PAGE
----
Young children don’t usually grasp the general concept of money until somewhere between the age of 3 and 4. So they expect to get whatever captures their fancy and expect you to get it for them, like picking fruit from a tree. It’s there, and I want it, so pick it for me mom!
But you can begin teaching your kids early on the value of a dollar and the importance of saving money. According to WC Randall of Edward Jones Investment, take your next bank visit as an opportunity to teach them the concepts of a bank and what you are doing with your money. Make things simple. Take the following short explanation as an example:
The nice people that you are giving the money to are called “tellers.” Then when you give the money, tell them that this is called a “deposit.” The money you are depositing to the teller is placed in a “checking account” or a “savings account” to keep it safe. This is so that mommy doesn’t have to carry a lot of money with her all the time.
Explain to them that the money that stays in the savings account earns interest and becomes more money. Mommy’s plan for how to save and spend that money is called a “budget.” Tell them that if you follow this budget, you can be sure that there is enough money for you to use on things you need to buy and pay for. If you save more, it means you can possibly afford more in the future, like splurging a little on your budding fashionista’s No Slippy Hair Clippy collection!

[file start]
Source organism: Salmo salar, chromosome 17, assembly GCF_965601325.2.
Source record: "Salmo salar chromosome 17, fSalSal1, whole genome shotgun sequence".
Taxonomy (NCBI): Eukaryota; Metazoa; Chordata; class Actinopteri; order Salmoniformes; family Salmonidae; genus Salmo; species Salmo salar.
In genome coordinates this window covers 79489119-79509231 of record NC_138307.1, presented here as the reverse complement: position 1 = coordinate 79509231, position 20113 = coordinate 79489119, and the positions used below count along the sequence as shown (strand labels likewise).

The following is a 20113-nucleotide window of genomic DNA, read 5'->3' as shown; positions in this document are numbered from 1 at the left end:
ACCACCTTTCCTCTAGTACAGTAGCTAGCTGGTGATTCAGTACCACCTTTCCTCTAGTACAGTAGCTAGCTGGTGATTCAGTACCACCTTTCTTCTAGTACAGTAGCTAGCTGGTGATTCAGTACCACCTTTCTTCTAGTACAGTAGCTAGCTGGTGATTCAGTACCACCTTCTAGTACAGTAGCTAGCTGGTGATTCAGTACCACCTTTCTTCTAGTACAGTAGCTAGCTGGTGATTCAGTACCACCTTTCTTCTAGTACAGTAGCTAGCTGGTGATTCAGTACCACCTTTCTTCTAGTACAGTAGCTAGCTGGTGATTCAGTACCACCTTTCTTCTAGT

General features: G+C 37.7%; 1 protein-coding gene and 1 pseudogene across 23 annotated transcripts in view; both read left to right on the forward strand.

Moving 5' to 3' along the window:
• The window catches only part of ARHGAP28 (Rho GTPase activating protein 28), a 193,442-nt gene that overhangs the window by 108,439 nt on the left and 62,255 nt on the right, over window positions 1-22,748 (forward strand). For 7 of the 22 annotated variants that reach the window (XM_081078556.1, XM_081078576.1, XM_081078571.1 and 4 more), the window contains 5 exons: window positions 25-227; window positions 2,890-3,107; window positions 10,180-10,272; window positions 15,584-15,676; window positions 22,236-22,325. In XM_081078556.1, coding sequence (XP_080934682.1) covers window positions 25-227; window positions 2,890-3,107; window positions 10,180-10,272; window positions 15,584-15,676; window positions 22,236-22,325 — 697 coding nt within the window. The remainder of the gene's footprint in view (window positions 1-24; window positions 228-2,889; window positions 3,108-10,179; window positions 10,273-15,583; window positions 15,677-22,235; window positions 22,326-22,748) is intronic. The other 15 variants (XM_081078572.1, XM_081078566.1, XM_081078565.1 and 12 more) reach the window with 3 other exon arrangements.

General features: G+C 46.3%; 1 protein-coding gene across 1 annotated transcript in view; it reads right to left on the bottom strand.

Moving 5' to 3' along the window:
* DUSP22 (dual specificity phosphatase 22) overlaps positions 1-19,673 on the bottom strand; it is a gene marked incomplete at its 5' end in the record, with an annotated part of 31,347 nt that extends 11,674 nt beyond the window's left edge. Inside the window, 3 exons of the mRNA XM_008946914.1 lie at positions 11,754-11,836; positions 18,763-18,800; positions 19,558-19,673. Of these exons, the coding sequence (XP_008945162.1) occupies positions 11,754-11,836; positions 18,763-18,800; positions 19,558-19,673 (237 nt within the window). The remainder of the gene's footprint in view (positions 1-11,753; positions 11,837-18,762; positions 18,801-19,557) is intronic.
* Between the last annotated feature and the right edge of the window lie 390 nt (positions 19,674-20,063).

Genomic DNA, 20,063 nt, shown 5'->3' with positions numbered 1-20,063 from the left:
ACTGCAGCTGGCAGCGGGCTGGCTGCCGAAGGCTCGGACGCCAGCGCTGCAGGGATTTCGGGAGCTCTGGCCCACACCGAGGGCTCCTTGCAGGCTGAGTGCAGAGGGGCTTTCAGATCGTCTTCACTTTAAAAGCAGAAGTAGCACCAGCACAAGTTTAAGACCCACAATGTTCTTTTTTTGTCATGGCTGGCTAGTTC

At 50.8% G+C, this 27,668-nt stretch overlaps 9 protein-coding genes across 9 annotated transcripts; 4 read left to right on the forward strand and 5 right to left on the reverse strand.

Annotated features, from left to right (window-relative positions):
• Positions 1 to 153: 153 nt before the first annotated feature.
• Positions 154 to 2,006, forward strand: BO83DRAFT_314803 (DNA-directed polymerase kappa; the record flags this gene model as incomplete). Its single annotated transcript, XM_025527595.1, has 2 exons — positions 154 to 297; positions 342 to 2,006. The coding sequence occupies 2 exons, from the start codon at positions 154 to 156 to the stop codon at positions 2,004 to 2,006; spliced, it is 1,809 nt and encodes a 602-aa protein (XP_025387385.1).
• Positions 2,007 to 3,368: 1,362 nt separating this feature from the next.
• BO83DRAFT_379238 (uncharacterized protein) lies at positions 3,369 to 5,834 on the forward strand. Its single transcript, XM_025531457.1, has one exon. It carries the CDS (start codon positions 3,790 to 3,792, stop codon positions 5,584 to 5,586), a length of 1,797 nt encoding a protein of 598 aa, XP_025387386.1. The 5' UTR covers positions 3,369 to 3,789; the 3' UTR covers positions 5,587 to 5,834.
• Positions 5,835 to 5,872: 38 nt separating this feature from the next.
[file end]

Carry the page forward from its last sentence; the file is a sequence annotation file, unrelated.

It might not be easy for kids to grasp right away, but it will be helpful for them to become familiar with the words that are commonly used:
Deposit- to put money into an account
Withdrawal - to take money out of an account
Teller - the person who takes deposits and withdrawals
Savings Account - an account where money is left to accumulate interest and grow
Interest - the money earned by the money in a savings account
Checking Account - an account where money is deposited and that checks draw from
Budget - a plan for saving and spending money